The distance modulus (for z=1.93) in the assumed cosmology with h=0.5 is 45.8. Assuming instead =0.3 and 0.7 the corresponding distance modulus becomes 46.6. Hence, the absolute AB magnitudes of the host galaxy HGa is -24.0(-24.8) in U (rest frame 1100-1300 Å), -24.5(-25.3) in B (rest frame 1300-1500 Å) and -24.0(-24.8) in I (rest frame 2300-3400 Å). Such extremely bright magnitudes are in the local universe only connected with brightest cluster galaxies (for comparison M87 and Centaurus A both have absolute magnitudes of roughly -23 in the V-band). Brightest cluster members can be as bright as -26 (Oemler 1976). Interestingly we find that the absolute magnitude of HGa is similar to those of the extended `fuzz' that have been detected around other high redshift QSOs by Lehnert et al. (1992), Carballo et al. (1998) and Aretxaga et al. (1998a,b).
The morphology of the host galaxy HGa is best fit by a de Vaucouleurs profile. The fit to an exponential-disc leads to a much poorer fit. A plausible interpretation of the data is therefore that we see the early stage of a massive elliptical galaxy in the process of forming the bulk of its stars. Assuming that all the light is coming from stars, and not e.g. scattered quasar light (see below), we can estimate the star formation rate (SFR) needed to explain the observed fluxes. In the case of continuous star formation we can adopt the relation between the SFR and the luminosity at 1500 Å SFR = erg s-1 Å- 1) commonly used for LBGs (Pettini et al. 1998) and we hence infer a star formation rate of order 100(200) yr-1 for =1(0.3) and =0(0.7). For instantaneous bursts we can use the Starburst99 package (Leitherer et al. 1999) to infer the colours of models calculated with solar metallicity and ages 1, 10 and 100 million years. The colours for these three models are given in Table 4.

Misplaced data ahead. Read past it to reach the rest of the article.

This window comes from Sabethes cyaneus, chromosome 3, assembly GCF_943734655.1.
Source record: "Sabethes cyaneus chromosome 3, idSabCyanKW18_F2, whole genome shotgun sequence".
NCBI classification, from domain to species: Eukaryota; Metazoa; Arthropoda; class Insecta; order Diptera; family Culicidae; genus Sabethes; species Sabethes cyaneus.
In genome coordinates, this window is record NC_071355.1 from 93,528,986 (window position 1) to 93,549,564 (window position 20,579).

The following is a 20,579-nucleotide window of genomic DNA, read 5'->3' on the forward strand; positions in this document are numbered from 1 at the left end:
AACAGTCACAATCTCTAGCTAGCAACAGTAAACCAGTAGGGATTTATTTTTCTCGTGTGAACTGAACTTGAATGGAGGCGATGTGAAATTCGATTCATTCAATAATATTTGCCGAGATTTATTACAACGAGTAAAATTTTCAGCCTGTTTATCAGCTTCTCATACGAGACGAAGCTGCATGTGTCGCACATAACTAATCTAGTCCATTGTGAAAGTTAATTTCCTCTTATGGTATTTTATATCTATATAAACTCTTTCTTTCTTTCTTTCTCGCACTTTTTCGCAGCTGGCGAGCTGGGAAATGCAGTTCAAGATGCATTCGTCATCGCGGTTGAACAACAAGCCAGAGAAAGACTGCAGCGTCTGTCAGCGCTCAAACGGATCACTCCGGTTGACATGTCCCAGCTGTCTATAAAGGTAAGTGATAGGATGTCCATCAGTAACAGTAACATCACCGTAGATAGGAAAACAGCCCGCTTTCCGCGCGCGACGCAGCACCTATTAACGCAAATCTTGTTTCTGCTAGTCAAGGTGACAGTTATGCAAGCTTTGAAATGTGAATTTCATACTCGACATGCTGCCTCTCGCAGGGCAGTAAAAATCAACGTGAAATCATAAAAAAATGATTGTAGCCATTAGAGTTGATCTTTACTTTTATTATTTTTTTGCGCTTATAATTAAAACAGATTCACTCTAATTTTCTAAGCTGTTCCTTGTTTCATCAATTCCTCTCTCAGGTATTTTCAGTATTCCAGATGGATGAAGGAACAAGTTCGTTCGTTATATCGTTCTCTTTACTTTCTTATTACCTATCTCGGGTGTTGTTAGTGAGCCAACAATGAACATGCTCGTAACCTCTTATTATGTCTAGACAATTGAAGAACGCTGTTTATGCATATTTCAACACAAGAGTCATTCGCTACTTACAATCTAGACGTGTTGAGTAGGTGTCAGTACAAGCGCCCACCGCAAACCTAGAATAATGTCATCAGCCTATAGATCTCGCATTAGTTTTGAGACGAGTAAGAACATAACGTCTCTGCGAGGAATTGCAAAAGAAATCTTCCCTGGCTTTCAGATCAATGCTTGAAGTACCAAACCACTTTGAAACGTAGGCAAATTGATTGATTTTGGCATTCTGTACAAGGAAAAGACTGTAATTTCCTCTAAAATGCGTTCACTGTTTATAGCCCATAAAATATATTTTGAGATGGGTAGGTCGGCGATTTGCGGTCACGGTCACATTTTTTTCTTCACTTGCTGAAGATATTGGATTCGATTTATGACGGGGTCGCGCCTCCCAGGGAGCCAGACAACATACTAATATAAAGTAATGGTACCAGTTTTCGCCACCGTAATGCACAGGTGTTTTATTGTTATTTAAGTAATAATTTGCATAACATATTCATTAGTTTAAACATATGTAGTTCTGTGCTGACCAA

Table 4. The colours of instantaneous starbursts with four different ages. The colours of HGa are listed for comparison.
The colours of the host, 0u-B1.1, -1.1B-I0.1 from Deconvolution and 0.90.3, -0.70.3 from PSF-subtraction, are roughly consistent with instantaneous bursts with ages in the range 10-100 Myr. The number of stars formed in the burst would be in the range from 108 to a few times 109 stars depending on the age of the burst and on the assumed cosmology.